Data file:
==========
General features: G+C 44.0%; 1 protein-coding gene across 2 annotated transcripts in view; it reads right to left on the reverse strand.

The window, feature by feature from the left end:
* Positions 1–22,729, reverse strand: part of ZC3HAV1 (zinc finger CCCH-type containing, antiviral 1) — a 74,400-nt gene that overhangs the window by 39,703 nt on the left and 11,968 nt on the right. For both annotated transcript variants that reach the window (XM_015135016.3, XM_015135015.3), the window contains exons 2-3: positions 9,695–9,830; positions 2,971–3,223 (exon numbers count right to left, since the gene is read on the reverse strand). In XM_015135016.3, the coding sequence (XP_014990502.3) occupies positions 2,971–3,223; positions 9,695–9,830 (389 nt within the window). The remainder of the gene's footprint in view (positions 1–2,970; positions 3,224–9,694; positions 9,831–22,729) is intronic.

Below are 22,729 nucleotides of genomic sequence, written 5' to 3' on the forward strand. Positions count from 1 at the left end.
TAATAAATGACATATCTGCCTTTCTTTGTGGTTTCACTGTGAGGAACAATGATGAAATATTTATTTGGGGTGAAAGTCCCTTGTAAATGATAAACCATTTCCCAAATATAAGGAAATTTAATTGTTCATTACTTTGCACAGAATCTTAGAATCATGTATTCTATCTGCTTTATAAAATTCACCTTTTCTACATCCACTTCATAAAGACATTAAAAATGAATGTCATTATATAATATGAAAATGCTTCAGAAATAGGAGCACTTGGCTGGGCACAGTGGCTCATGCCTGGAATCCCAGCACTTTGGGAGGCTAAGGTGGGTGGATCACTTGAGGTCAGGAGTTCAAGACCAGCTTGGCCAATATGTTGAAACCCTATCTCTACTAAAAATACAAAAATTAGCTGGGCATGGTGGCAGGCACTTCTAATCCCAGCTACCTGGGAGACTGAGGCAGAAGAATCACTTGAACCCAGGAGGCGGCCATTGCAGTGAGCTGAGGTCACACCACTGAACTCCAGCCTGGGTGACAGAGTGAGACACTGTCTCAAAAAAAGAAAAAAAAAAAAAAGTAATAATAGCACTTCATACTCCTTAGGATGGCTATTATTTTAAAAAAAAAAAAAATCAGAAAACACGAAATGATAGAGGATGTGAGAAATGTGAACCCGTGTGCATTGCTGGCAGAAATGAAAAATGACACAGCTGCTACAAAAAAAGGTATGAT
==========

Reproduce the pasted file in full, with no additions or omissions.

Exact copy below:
General features: G+C 44.0%; 1 protein-coding gene across 2 annotated transcripts in view; it reads right to left on the reverse strand.

The window, feature by feature from the left end:
* Positions 1–22,729, reverse strand: part of ZC3HAV1 (zinc finger CCCH-type containing, antiviral 1) — a 74,400-nt gene that overhangs the window by 39,703 nt on the left and 11,968 nt on the right. For both annotated transcript variants that reach the window (XM_015135016.3, XM_015135015.3), the window contains exons 2-3: positions 9,695–9,830; positions 2,971–3,223 (exon numbers count right to left, since the gene is read on the reverse strand). In XM_015135016.3, the coding sequence (XP_014990502.3) occupies positions 2,971–3,223; positions 9,695–9,830 (389 nt within the window). The remainder of the gene's footprint in view (positions 1–2,970; positions 3,224–9,694; positions 9,831–22,729) is intronic.

Below are 22,729 nucleotides of genomic sequence, written 5' to 3' on the forward strand. Positions count from 1 at the left end.
TAATAAATGACATATCTGCCTTTCTTTGTGGTTTCACTGTGAGGAACAATGATGAAATATTTATTTGGGGTGAAAGTCCCTTGTAAATGATAAACCATTTCCCAAATATAAGGAAATTTAATTGTTCATTACTTTGCACAGAATCTTAGAATCATGTATTCTATCTGCTTTATAAAATTCACCTTTTCTACATCCACTTCATAAAGACATTAAAAATGAATGTCATTATATAATATGAAAATGCTTCAGAAATAGGAGCACTTGGCTGGGCACAGTGGCTCATGCCTGGAATCCCAGCACTTTGGGAGGCTAAGGTGGGTGGATCACTTGAGGTCAGGAGTTCAAGACCAGCTTGGCCAATATGTTGAAACCCTATCTCTACTAAAAATACAAAAATTAGCTGGGCATGGTGGCAGGCACTTCTAATCCCAGCTACCTGGGAGACTGAGGCAGAAGAATCACTTGAACCCAGGAGGCGGCCATTGCAGTGAGCTGAGGTCACACCACTGAACTCCAGCCTGGGTGACAGAGTGAGACACTGTCTCAAAAAAAGAAAAAAAAAAAAAAGTAATAATAGCACTTCATACTCCTTAGGATGGCTATTATTTTAAAAAAAAAAAAAATCAGAAAACACGAAATGATAGAGGATGTGAGAAATGTGAACCCGTGTGCATTGCTGGCAGAAATGAAAAATGACACAGCTGCTACAAAAAAAGGTATGAT